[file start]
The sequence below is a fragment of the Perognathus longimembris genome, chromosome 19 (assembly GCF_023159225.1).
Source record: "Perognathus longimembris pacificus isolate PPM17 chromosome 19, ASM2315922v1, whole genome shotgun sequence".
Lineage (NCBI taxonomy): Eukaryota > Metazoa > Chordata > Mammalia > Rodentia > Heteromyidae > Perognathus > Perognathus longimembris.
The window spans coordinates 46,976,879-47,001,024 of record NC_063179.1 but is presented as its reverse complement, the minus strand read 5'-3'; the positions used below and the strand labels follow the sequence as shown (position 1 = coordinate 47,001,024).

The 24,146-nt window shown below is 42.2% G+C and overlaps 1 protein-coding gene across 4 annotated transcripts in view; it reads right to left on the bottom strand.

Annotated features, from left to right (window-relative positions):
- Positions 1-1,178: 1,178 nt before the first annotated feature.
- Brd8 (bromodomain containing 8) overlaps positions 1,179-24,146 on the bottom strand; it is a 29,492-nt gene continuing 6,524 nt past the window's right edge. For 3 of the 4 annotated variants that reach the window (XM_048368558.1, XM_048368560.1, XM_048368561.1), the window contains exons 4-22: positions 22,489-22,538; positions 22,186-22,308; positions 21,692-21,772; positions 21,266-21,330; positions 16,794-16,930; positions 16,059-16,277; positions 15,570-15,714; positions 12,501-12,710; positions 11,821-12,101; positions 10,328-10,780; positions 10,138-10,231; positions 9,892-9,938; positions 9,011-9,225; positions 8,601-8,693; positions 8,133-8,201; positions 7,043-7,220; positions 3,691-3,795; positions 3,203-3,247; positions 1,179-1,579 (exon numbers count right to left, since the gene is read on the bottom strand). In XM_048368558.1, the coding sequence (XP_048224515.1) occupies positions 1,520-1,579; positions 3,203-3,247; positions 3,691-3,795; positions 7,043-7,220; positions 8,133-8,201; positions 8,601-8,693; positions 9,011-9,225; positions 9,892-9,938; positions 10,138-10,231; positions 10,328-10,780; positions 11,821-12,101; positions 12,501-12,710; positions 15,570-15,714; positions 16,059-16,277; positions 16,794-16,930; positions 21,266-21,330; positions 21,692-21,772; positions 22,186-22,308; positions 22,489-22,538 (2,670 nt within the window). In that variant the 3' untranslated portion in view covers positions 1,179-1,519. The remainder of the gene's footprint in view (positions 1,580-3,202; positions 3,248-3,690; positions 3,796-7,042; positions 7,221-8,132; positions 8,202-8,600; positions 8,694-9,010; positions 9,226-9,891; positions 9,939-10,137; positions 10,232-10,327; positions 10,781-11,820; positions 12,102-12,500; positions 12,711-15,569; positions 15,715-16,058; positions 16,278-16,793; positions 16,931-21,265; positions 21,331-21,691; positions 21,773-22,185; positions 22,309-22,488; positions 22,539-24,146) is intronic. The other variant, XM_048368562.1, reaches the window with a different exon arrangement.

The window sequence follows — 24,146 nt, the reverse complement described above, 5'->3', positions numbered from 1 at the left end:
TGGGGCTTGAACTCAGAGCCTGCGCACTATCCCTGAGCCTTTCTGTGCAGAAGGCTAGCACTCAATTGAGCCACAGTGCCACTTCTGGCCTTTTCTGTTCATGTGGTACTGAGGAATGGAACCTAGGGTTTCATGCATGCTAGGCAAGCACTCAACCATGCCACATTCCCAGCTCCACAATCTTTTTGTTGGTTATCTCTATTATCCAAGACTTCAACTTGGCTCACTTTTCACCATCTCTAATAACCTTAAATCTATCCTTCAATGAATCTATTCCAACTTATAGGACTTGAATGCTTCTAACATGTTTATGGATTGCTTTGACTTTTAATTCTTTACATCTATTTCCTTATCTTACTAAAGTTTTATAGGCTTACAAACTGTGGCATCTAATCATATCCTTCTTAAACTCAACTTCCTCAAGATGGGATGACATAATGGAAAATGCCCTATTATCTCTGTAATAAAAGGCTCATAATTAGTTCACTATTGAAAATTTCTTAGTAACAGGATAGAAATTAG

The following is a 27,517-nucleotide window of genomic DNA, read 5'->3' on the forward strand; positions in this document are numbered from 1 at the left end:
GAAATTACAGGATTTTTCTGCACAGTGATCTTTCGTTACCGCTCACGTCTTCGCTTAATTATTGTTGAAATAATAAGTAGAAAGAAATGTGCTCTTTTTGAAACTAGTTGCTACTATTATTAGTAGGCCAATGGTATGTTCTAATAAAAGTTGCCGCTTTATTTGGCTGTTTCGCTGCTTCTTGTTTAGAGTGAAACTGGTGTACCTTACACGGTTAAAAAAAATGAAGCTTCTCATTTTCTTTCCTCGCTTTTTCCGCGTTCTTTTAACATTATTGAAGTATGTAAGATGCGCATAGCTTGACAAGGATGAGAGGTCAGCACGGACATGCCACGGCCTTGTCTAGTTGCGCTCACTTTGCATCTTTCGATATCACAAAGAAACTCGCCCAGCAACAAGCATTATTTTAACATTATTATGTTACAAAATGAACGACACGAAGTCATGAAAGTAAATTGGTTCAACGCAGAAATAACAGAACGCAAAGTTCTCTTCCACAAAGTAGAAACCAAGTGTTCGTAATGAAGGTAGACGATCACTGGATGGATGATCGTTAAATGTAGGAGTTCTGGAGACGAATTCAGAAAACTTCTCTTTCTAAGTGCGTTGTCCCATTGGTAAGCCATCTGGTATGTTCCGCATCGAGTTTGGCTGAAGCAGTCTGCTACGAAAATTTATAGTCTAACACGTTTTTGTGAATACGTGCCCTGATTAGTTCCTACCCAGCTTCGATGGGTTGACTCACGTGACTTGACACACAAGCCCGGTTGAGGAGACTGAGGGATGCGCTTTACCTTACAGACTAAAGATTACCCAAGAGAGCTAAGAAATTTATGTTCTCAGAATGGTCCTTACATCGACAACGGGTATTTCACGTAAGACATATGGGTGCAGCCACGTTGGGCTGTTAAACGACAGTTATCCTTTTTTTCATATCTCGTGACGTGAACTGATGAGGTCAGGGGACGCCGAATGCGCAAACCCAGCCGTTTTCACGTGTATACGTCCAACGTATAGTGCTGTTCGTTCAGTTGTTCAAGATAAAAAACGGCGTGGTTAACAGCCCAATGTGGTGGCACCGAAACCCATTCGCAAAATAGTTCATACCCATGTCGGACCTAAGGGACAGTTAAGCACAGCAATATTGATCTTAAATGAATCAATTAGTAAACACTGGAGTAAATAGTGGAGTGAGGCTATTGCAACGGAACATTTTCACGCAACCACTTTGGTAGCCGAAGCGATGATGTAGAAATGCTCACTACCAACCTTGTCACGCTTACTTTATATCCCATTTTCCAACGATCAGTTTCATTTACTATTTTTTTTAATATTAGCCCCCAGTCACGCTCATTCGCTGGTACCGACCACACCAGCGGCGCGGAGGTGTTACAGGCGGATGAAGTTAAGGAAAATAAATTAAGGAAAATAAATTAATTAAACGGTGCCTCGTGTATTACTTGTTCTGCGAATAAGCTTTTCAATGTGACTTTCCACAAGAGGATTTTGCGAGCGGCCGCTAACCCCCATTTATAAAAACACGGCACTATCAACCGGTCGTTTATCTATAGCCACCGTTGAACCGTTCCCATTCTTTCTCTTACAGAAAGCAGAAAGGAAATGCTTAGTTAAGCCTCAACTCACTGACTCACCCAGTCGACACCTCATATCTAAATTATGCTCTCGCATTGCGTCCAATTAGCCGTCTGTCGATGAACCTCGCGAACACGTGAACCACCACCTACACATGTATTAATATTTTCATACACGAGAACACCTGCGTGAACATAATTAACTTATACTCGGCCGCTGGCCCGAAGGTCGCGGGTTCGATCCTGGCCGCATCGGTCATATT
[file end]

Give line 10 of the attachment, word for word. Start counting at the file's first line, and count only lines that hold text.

TGGGGCTTGAACTCAGAGCCTGCGCACTATCCCTGAGCCTTTCTGTGCAGAAGGCTAGCACTCAATTGAGCCACAGTGCCACTTCTGGCCTTTTCTGTTCATGTGGTACTGAGGAATGGAACCTAGGGTTTCATGCATGCTAGGCAAGCACTCAACCATGCCACATTCCCAGCTCCACAATCTTTTTGTTGGTTATCTCTATTATCCAAGACTTCAACTTGGCTCACTTTTCACCATCTCTAATAACCTTAAATCTATCCTTCAATGAATCTATTCCAACTTATAGGACTTGAATGCTTCTAACATGTTTATGGATTGCTTTGACTTTTAATTCTTTACATCTATTTCCTTATCTTACTAAAGTTTTATAGGCTTACAAACTGTGGCATCTAATCATATCCTTCTTAAACTCAACTTCCTCAAGATGGGATGACATAATGGAAAATGCCCTATTATCTCTGTAATAAAAGGCTCATAATTAGTTCACTATTGAAAATTTCTTAGTAACAGGATAGAAATTAG